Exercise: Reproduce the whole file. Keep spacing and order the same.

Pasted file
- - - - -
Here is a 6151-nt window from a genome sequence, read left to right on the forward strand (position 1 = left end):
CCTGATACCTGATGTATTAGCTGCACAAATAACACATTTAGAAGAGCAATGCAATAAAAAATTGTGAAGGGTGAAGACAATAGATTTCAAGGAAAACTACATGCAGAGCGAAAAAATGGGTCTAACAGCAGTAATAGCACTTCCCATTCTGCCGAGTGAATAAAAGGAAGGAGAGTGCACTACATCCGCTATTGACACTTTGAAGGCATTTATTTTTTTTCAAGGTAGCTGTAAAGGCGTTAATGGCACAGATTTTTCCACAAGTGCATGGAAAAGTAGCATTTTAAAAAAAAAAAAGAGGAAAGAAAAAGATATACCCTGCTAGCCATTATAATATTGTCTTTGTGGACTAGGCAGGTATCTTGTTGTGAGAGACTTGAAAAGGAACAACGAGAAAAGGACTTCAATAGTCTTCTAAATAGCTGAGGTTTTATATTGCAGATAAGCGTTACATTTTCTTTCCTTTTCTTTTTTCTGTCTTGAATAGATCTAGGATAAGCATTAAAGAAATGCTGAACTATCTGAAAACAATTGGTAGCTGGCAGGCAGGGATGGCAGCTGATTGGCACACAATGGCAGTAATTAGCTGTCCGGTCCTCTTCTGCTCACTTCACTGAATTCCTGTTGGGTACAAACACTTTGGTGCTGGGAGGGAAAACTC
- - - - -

Here is a 6151-nt window from a genome sequence, read left to right on the forward strand (position 1 = left end):
CCTGATACCTGATGTATTAGCTGCACAAATAACACATTTAGAAGAGCAATGCAATAAAAAATTGTGAAGGGTGAAGACAATAGATTTCAAGGAAAACTACATGCAGAGCGAAAAAATGGGTCTAACAGCAGTAATAGCACTTCCCATTCTGCCGAGTGAATAAAAGGAAGGAGAGTGCACTACATCCGCTATTGACACTTTGAAGGCATTTATTTTTTTTCAAGGTAGCTGTAAAGGCGTTAATGGCACAGATTTTTCCACAAGTGCATGGAAAAGTAGCATTTTAAAAAAAAAAAAGAGGAAAGAAAAAGATATACCCTGCTAGCCATTATAATATTGTCTTTGTGGACTAGGCAGGTATCTTGTTGTGAGAGACTTGAAAAGGAACAACGAGAAAAGGACTTCAATAGTCTTCTAAATAGCTGAGGTTTTATATTGCAGATAAGCGTTACATTTTCTTTCCTTTTCTTTTTTCTGTCTTGAATAGATCTAGGATAAGCATTAAAGAAATGCTGAACTATCTGAAAACAATTGGTAGCTGGCAGGCAGGGATGGCAGCTGATTGGCACACAATGGCAGTAATTAGCTGTCCGGTCCTCTTCTGCTCACTTCACTGAATTCCTGTTGGGTACAAACACTTTGGTGCTGGGAGGGAAAACTC